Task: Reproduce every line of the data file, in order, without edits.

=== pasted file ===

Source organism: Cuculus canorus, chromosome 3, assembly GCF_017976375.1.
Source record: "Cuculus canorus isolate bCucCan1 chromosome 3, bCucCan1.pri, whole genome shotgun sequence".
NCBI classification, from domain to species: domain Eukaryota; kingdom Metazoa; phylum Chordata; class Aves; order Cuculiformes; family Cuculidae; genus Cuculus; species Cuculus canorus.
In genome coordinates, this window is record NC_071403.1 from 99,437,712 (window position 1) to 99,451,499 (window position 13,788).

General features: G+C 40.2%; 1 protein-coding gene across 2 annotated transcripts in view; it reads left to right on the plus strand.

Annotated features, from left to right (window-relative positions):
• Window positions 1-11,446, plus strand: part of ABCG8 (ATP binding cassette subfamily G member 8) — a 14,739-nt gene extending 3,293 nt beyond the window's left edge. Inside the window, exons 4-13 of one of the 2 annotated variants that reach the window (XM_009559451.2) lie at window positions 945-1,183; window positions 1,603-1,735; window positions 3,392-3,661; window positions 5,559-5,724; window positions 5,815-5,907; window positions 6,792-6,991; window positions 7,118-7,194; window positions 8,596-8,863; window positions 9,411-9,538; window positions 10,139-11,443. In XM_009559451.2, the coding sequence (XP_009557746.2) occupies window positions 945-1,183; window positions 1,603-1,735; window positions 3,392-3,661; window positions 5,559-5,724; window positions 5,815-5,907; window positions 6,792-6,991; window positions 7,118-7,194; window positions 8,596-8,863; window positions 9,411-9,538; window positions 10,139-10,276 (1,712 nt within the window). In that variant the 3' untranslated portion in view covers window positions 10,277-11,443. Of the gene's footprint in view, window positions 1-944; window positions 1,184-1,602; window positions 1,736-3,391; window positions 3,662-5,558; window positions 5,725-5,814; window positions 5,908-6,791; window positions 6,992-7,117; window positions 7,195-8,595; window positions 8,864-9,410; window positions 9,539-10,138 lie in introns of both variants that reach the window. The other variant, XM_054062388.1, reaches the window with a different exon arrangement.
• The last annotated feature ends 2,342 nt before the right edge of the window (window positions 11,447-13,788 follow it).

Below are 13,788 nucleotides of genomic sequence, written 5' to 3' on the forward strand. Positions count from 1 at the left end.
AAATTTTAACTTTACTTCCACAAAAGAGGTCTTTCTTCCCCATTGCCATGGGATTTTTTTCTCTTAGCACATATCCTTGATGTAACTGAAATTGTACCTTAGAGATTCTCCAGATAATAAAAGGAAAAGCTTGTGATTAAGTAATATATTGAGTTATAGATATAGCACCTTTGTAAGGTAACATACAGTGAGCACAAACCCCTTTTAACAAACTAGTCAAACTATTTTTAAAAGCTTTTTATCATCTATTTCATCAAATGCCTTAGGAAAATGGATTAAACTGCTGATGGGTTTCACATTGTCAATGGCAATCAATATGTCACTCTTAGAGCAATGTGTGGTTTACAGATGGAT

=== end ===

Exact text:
Source organism: Cuculus canorus, chromosome 3, assembly GCF_017976375.1.
Source record: "Cuculus canorus isolate bCucCan1 chromosome 3, bCucCan1.pri, whole genome shotgun sequence".
NCBI classification, from domain to species: domain Eukaryota; kingdom Metazoa; phylum Chordata; class Aves; order Cuculiformes; family Cuculidae; genus Cuculus; species Cuculus canorus.
In genome coordinates, this window is record NC_071403.1 from 99,437,712 (window position 1) to 99,451,499 (window position 13,788).

General features: G+C 40.2%; 1 protein-coding gene across 2 annotated transcripts in view; it reads left to right on the plus strand.

Annotated features, from left to right (window-relative positions):
• Window positions 1-11,446, plus strand: part of ABCG8 (ATP binding cassette subfamily G member 8) — a 14,739-nt gene extending 3,293 nt beyond the window's left edge. Inside the window, exons 4-13 of one of the 2 annotated variants that reach the window (XM_009559451.2) lie at window positions 945-1,183; window positions 1,603-1,735; window positions 3,392-3,661; window positions 5,559-5,724; window positions 5,815-5,907; window positions 6,792-6,991; window positions 7,118-7,194; window positions 8,596-8,863; window positions 9,411-9,538; window positions 10,139-11,443. In XM_009559451.2, the coding sequence (XP_009557746.2) occupies window positions 945-1,183; window positions 1,603-1,735; window positions 3,392-3,661; window positions 5,559-5,724; window positions 5,815-5,907; window positions 6,792-6,991; window positions 7,118-7,194; window positions 8,596-8,863; window positions 9,411-9,538; window positions 10,139-10,276 (1,712 nt within the window). In that variant the 3' untranslated portion in view covers window positions 10,277-11,443. Of the gene's footprint in view, window positions 1-944; window positions 1,184-1,602; window positions 1,736-3,391; window positions 3,662-5,558; window positions 5,725-5,814; window positions 5,908-6,791; window positions 6,992-7,117; window positions 7,195-8,595; window positions 8,864-9,410; window positions 9,539-10,138 lie in introns of both variants that reach the window. The other variant, XM_054062388.1, reaches the window with a different exon arrangement.
• The last annotated feature ends 2,342 nt before the right edge of the window (window positions 11,447-13,788 follow it).

Below are 13,788 nucleotides of genomic sequence, written 5' to 3' on the forward strand. Positions count from 1 at the left end.
AAATTTTAACTTTACTTCCACAAAAGAGGTCTTTCTTCCCCATTGCCATGGGATTTTTTTCTCTTAGCACATATCCTTGATGTAACTGAAATTGTACCTTAGAGATTCTCCAGATAATAAAAGGAAAAGCTTGTGATTAAGTAATATATTGAGTTATAGATATAGCACCTTTGTAAGGTAACATACAGTGAGCACAAACCCCTTTTAACAAACTAGTCAAACTATTTTTAAAAGCTTTTTATCATCTATTTCATCAAATGCCTTAGGAAAATGGATTAAACTGCTGATGGGTTTCACATTGTCAATGGCAATCAATATGTCACTCTTAGAGCAATGTGTGGTTTACAGATGGAT